Some time last spring, a coworker walking out of a meeting passed me and handed me a page of puzzles copied from a mind-bender book. I didn’t have time to look it over, so I set it on my desk, and it immediately got buried under a stack of papers. Several months later, I found it and began looking them over.
Another coworker and good friend was working down the hall from me at the time — there were six offices down a little dead-end hallway, and during most of the past summer the other offices were empty. So it wasn’t odd, nor too disrupting (we think), for us to simply speak loudly from our desks to communicate with each other. (Now we work in different buildings, around other people who work more quietly than we do, so it’s been a bit of an adjustment.)
Anyway, I showed some of the mind-benders to my friend, and they immediately drove us crazy. They’re the type of puzzles that itch like a scratch you can’t reach, and while you try not to think about them, you know you won’t get any peace until you come to the answer. At the same time, they were the type of puzzles that would just come to you when you least expected it. So you tried not to think about them, in the hopes that the answers would just leap into your head while you were in the middle of something else.
They occupied us for a good couple of days. Lauri googled one once, which was entirely dissatisfying and I told her she never could do it ever again. Some of them came easily to us, others still are left unanswered. But they definitely gave me a fond memory. I would tease her with them — throwing out one when she least expected it and knowing it would be gnawing at her brain for the next few hours. Or we’d each be hard at work in our offices, when suddenly one of us would have a “eureka” moment and we’d shout out the answer, or she’d call me up excitedly, or I’d run down the hall to her doorway. If someone else was present, they would look at us bewilderedly, wondering what the combination of words coming out of our mouths meant.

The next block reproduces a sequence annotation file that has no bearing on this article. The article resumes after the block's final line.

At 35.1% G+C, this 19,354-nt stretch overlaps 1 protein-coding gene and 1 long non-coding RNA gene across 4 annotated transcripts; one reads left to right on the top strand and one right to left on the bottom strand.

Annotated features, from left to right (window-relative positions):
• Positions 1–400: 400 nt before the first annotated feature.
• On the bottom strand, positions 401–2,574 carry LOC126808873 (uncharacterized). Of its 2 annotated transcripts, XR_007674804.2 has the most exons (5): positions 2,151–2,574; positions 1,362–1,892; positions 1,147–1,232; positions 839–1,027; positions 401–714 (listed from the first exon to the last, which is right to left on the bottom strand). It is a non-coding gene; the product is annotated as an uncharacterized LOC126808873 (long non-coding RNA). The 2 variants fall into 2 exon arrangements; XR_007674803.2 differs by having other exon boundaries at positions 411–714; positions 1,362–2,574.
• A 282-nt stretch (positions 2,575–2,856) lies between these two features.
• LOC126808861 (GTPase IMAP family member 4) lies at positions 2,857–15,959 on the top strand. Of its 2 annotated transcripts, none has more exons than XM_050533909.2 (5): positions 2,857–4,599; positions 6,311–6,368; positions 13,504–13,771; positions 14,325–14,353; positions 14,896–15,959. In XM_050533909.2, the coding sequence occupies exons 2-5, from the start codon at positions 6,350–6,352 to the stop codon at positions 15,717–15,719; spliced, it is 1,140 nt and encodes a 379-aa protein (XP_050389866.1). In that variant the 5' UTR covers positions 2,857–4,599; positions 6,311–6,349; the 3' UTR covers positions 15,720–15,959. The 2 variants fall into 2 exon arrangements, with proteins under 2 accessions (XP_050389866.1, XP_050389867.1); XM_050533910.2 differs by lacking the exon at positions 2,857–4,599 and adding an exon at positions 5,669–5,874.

But Lauri and I knew.
So that brings me to the challenge. Of the 23 puzzles, we’ve solved all but five. Luckily, we forgot about the whole thing, or else we probably would be insane by now. But I just found them and wanted to let you all in on the fun.
I’m going to start by giving you ones we’ve solved — because deep-down, I still want to solve the five on my own.
The puzzles are classic amounts or numbers of something, which are abbreviated by just initials. The equations are completed by finding the missing words. It’s hard to explain, so let me give you the example they give at the beginning:
26 = L of the A
…. 26 Letters of the Alphabet
Seems easy, right?
7 = W of the A W
12 = S of the Z
54 = C in a D (with the J)
9 = P in the S S
13 = S on the A F
32 = D F at which W F
18 = H on a G C
90 = D in a R A
8 = S on a S S
3 = B M (S H T R!)
Have fun going crazy! : ) NO CHEATING!
P.S. What makes this whole thing crazier is that the coworker who originally gave me the page doesn’t remember giving it to me and has no idea where she got it! So much for “Answers on page 118.” !!!
P.P.S. I originally made copies to give my family when they came to visit, but I forgot to pass them out — if I had, my Dad would have completed them all in one sitting, I imagine!